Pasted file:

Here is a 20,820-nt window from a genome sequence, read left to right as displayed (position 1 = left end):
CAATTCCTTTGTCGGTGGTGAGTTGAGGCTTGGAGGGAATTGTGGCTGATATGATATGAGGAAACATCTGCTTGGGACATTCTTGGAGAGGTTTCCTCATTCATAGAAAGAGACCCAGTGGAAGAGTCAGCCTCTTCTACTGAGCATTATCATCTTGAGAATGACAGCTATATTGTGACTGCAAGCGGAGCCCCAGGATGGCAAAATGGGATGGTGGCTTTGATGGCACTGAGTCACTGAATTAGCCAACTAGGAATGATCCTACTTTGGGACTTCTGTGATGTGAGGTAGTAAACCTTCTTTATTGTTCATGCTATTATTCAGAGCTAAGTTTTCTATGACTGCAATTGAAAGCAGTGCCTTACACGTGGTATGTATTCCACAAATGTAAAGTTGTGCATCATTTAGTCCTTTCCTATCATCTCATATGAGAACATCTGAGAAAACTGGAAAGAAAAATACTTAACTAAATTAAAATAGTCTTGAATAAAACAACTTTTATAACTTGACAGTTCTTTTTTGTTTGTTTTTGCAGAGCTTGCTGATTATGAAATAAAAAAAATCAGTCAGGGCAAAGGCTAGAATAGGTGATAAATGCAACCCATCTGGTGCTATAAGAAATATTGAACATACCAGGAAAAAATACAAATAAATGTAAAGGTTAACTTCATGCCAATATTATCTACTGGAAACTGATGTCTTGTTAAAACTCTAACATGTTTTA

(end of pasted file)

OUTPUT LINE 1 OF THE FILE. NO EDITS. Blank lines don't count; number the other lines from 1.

Here is a 20,820-nt window from a genome sequence, read left to right as displayed (position 1 = left end):